For over two weeks now,
        I’ve been seeing “Comments” posted by subscribers appearing in different, unrelated articles.
        For the time being,
        it would be better to specify the “article name and URL” at the beginning of the post.

  4. Anonymous said on August 18, 2023 at 11:17 pm

    @tachy a lot of non-phone devices with a sim in them rely on 2G, at least here in europe.
    Usually things reporting usage or errors/alarms on something remote that does not get day to day inspection in person. They are out there in vast numbers doing important work. Reliable, good range. The low datarate is no problem at all in those cases.
    3G is gone or on its last legs everywhere, but this stuff still has too much use to cancel.

    Anyhow, interesting that they would put that in. I can see the point if you suspect a hostile 2G environment (amateur eavesdroppers with laptop, ranging up to professional grade MITM fake towers while “strangely” not getting the stronger crypto voip 4G because it is being jammed, and back down to something as old ‘stingray’ devices fallen into the wrong hands).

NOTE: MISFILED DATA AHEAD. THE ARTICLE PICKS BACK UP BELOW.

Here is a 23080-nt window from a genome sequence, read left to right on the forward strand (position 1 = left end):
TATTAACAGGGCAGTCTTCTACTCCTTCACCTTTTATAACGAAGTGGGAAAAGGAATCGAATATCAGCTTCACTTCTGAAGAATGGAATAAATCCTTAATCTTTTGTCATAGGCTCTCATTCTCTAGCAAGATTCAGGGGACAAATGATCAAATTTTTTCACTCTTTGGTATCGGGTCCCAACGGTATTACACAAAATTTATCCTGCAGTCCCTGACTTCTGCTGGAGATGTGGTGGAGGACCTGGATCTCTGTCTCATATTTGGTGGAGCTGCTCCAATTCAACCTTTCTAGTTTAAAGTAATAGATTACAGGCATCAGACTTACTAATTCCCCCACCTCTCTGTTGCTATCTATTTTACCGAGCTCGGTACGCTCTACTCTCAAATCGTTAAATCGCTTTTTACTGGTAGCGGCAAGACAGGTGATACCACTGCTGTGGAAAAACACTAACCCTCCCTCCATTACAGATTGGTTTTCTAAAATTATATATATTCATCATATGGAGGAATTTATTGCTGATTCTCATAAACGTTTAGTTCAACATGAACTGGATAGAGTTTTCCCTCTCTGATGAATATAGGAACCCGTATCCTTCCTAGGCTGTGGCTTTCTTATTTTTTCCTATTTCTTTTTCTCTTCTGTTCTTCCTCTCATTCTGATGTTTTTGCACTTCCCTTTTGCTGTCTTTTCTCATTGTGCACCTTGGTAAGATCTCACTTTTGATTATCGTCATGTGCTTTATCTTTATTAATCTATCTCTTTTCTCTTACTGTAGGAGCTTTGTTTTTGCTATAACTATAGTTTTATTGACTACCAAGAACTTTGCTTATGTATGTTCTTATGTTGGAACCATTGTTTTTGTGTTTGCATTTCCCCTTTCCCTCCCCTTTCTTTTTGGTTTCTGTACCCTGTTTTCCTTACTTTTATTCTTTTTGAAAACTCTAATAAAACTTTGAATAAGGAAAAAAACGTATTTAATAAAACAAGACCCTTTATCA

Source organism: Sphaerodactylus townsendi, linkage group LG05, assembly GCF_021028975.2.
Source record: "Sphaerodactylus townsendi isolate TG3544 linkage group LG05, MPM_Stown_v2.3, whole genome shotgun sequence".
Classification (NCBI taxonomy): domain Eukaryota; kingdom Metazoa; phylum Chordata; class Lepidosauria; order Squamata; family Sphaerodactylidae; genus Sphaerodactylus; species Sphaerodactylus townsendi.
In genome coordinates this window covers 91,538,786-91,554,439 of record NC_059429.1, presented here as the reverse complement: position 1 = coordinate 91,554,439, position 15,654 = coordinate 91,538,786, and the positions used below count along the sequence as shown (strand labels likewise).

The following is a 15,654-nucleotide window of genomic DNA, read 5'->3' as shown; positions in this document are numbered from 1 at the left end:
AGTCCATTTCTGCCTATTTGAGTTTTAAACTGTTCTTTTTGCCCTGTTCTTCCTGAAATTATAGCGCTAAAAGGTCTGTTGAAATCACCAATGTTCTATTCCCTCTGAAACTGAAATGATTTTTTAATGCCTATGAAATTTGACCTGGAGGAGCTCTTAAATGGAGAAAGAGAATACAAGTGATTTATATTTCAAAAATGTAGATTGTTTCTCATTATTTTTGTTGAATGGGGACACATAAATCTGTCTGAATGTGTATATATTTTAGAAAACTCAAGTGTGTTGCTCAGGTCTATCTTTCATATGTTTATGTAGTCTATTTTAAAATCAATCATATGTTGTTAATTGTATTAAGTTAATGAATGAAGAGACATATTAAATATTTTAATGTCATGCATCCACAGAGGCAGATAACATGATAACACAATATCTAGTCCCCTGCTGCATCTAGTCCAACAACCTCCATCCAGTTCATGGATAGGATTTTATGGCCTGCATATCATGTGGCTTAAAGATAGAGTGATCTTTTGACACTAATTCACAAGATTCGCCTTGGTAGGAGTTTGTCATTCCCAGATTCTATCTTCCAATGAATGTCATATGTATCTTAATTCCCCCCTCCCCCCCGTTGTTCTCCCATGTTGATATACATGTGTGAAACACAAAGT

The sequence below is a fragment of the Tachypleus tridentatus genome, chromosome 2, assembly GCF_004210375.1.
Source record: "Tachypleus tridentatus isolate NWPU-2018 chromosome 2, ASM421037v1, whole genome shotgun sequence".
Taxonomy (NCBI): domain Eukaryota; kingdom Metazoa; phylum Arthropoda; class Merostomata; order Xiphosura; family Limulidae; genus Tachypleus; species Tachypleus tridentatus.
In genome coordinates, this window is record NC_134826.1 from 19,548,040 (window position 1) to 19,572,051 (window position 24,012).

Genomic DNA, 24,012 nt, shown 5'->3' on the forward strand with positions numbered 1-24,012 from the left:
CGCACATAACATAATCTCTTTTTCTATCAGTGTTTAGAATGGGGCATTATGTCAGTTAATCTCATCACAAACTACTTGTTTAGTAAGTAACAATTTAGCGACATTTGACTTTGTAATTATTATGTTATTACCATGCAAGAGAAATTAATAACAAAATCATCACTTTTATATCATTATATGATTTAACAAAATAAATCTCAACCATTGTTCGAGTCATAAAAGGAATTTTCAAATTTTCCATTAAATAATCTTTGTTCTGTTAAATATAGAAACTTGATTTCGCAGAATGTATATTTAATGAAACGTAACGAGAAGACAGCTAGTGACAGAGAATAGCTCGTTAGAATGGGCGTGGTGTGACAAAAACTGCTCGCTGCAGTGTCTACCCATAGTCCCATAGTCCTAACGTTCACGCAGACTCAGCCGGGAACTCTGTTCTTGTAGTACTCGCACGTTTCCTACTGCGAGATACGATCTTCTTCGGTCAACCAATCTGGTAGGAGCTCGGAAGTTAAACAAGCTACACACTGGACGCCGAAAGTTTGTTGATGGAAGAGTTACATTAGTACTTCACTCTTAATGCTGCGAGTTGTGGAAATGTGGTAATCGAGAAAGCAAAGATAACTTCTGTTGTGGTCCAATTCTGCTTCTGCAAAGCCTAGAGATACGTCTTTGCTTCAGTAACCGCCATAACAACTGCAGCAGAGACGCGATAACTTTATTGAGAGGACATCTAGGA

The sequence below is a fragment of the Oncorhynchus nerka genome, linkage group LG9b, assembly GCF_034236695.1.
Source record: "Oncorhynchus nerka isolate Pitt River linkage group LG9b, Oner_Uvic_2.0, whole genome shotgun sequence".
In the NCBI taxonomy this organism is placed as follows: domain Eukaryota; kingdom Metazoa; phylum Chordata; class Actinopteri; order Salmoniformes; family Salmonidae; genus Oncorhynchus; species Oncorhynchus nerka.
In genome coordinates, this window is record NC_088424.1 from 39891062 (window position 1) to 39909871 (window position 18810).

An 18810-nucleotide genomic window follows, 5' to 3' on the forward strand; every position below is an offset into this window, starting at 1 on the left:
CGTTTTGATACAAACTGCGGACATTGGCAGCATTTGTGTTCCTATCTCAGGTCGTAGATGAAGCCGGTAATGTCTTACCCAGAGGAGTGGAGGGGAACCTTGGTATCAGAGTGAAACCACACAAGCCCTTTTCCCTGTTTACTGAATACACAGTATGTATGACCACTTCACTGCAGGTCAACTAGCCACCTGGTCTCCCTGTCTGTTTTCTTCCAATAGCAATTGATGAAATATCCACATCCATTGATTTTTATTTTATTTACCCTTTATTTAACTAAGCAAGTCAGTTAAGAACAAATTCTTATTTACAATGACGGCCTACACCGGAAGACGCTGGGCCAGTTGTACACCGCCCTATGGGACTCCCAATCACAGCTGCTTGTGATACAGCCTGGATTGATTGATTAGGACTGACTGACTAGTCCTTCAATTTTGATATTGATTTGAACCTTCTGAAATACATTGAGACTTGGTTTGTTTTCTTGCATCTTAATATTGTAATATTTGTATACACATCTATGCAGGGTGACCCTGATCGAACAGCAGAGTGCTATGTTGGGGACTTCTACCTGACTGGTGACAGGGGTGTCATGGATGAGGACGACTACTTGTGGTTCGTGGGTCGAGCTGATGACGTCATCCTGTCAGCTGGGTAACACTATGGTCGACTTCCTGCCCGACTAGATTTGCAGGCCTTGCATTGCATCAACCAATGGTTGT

But does this also mean that they have handled and rolled out a fix for that nasty 4G ‘pwn by broadcast’ problem you reported earlier this year? I had 4G disabled due to that, on the off chance that some of the local criminals would buy some cheap chinese gear, download a working exploit and probe every phone in range all over town in the hope of getting into phones of the police.

  5. Andy Prough said on August 19, 2023 at 3:04 am

    >”While most may never be attacked in stingrays, it is still recommended to disable 2G cellular connections, especially since it does not have any downsides.”

    The downside would be losing connectivity. I spend a lot of time way out in the countryside where there’s often no service or almost none. My network allows 2G, and I need it sometimes. I have an option on the phone to disable 2G, I may do that when I’m in the city and I have good 5G connectivity, but not out in the country.

    I would imagine that the stingray exploits, like most of the bad things in this world, are probably things you will run into in the crowded big cities.